Clinic worker "Karen" describes a 21 week abortion:

"You're looking between the woman's legs; you're seeing, you know, what the doctors doing….it's identifiable, I mean, when he….takes the forceps and pulls out a foot, you can see the foot…"

"I hate it when people put it together to look like a baby. I hate that…" - "Risa," Clinic Worker on handling dismembered remains from abortions

"Because it looks like a baby. That's what it looks like to me. You've never seen anything else that looks like that. The only other thing you've ever seen is a baby...You can see a face and hands and ears and eyes and, you know…feet and toes…It bothered me really bad the first time…" - "Nell," Clinic Worker, on seeing aborted babies

"And, in the beginning, yes, I remember standing behind this woman's shoulder [as she performed an early second trimester abortion] and thinking, I can't do this…Features are discernible, you can count five fingers on a hand, and five toes on a foot. You know, all the organ systems are formed. You know, you can see ears as structures, and the nose and eyes as structures….I think the destruction is hard." - "Sarina," Clinic Worker

One author who observed in an abortion clinic for one year describes an abortion:

"Still holding the forceps, Lane begins pulling, tearing apart the fetus. His first three tugs yield indistinguishable tissue. The fourth brings out more solid mass, which Anneke, from her position in the back of the small room, immediately recognizes as the trunk of a fetus.... Tiny hands and feet, extracted next, are the most recognizable. The head is less so. The pieces of the fetus and the placenta are placed by Lane on a surgical tray at his side."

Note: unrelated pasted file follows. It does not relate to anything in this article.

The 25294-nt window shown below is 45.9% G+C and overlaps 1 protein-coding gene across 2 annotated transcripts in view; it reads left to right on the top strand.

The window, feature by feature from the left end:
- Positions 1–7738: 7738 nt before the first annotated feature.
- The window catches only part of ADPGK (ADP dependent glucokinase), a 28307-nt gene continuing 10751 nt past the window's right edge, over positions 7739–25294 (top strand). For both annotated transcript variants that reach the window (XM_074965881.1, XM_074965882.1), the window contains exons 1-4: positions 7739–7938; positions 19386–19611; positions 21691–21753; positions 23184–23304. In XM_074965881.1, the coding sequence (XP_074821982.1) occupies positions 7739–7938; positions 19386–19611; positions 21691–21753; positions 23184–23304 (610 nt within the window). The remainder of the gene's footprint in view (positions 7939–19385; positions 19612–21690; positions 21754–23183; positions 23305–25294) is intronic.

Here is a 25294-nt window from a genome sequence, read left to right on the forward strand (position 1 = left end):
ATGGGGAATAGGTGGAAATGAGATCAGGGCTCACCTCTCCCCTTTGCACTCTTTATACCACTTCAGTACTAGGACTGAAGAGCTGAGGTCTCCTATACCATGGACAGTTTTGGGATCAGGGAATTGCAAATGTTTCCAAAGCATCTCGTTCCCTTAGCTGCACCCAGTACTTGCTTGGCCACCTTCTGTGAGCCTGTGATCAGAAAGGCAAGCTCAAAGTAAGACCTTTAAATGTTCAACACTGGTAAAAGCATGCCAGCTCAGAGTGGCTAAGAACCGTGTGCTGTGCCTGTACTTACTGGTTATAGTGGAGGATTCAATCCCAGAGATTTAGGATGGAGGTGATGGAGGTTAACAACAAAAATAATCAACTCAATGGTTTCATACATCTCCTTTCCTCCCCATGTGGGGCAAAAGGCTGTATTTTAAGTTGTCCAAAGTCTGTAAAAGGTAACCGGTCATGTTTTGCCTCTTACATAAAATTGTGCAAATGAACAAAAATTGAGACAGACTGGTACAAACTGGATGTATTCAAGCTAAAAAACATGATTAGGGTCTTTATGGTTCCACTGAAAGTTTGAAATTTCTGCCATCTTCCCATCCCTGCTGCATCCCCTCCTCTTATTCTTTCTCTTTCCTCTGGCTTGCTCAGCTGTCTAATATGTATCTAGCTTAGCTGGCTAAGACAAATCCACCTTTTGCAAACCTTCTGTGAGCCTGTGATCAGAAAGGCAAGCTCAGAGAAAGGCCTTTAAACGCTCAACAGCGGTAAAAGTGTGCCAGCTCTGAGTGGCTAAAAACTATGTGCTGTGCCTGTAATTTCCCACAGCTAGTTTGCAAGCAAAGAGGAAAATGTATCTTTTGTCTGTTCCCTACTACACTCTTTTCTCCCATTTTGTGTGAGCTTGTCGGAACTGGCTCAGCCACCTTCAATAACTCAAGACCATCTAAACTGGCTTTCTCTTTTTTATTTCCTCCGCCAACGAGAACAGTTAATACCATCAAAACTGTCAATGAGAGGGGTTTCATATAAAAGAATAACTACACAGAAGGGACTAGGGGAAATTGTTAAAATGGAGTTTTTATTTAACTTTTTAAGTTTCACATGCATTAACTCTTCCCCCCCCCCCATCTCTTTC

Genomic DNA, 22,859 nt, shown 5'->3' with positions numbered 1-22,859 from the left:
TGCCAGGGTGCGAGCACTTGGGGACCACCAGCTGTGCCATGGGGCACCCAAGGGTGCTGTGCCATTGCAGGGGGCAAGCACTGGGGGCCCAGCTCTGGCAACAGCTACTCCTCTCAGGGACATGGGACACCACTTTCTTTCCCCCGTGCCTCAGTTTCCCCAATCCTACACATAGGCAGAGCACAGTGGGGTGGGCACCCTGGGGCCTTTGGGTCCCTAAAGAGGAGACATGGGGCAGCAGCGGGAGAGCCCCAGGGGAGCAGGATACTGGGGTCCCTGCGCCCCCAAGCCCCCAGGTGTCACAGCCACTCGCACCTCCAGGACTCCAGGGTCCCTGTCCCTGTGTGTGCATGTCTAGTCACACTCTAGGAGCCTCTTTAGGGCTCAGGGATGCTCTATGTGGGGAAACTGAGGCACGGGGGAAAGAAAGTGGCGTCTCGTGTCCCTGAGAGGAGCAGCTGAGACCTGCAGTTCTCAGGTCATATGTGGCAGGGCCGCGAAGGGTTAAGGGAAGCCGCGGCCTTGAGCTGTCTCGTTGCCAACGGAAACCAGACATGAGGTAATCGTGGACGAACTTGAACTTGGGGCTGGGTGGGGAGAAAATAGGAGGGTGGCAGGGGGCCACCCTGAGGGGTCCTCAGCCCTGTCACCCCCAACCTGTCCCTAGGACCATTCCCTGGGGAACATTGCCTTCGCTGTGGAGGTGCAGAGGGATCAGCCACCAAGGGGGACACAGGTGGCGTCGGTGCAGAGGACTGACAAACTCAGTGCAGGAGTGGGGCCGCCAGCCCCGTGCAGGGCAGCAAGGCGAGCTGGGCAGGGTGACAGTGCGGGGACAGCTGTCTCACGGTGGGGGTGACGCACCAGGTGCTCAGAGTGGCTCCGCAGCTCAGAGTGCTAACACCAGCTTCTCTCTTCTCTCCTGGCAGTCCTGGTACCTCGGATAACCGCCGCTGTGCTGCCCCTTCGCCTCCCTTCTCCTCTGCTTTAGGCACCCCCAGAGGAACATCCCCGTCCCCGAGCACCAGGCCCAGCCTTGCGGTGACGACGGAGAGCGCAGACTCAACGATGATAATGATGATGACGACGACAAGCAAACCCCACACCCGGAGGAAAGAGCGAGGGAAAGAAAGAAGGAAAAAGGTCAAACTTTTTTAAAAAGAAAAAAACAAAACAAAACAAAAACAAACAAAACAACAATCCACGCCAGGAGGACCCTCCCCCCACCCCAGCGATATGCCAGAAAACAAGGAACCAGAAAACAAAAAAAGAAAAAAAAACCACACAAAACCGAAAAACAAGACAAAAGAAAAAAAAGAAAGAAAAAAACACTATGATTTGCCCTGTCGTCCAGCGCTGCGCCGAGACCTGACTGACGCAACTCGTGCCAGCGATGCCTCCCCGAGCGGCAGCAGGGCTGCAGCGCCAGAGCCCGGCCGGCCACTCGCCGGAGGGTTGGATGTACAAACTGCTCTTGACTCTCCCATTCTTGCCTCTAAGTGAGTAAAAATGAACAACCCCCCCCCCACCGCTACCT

Author Magda Denes witnessed abortions for her book In Necessity and Sorrow: Life and Death Inside an Abortion Hospital:

"I look inside the bucket in front of me. There is a small naked person in there floating in bloody liquid—plainly the tragic victim of a drowning accident. But then perhaps this was no accident, because the body is purple with bruises and the face has the agonized tautness of one forced to die too soon....I have seen this before. The face of a Russian soldier, lying on a frozen snow covered hill, stiff with death and cold....A death factory is the same anywhere, and the agony of early death is the same anywhere. I take the lid off all the buckets. All of them. I reach up to the shelf above this bucket and graveyard tabletop and take down a pair of forceps....With the forceps I lift the fetuses, one by one. I lift them by an arm or a leg...Finally, I lift a very large fetus...I look at the label. Mother's name: Catherine Atkins; Doctor's name: Saul Marcus. Sex of item: Male. Time of Gestation: Twenty-four weeks. I remember Catherine. She is seventeen, a very pretty blond girl...This is Master Atkins—to be burned tomorrow—who died like a hero....Might he have been the only one to truly love her?"

Denes interviewed Andre Winston, who delivered the aborted babies to the incinerator to be burned:

"In the ones where you could see the babies with the hands and the feet and the heads and everything, and you can tell what sex, a boy or girl. Really sometimes it gets nasty. They are so big sometimes. Some are small and still have hands. It's just too bad the baby had to go that far and end up here...Seeing what I've seen and everything—and I've worked around here and seen these dead fetuses. I wouldn't want to have to come here, or have my girlfriend come here, and have an abortion, and I end up seeing the kid that was almost mine, look where it ended up at."

An author from Salon Magazine describes two abortions. In the first case, the doctor decided to do a D & E abortion, where the baby is torn apart in utero:

"Once that decision was made, the resident inserted a long-handled metal instrument into the woman's uterus—called a Bierer forcep—and began what the doctor called "blind" pulling. I watched as the doctor instructed the resident to "Stop and feel where you are! Put your hand on the abdomen. No, you're not getting it! Watch out! Don't get the cervix."

Time after time, the resident plunged the Bierer into the woman's womb, removing a leg, then an arm, then the liver, then the placenta, which the doctor ranted about, because this can make the fetal head extraction more difficult. The last step that I saw was the collapse of the skull and the removal of the brain matter."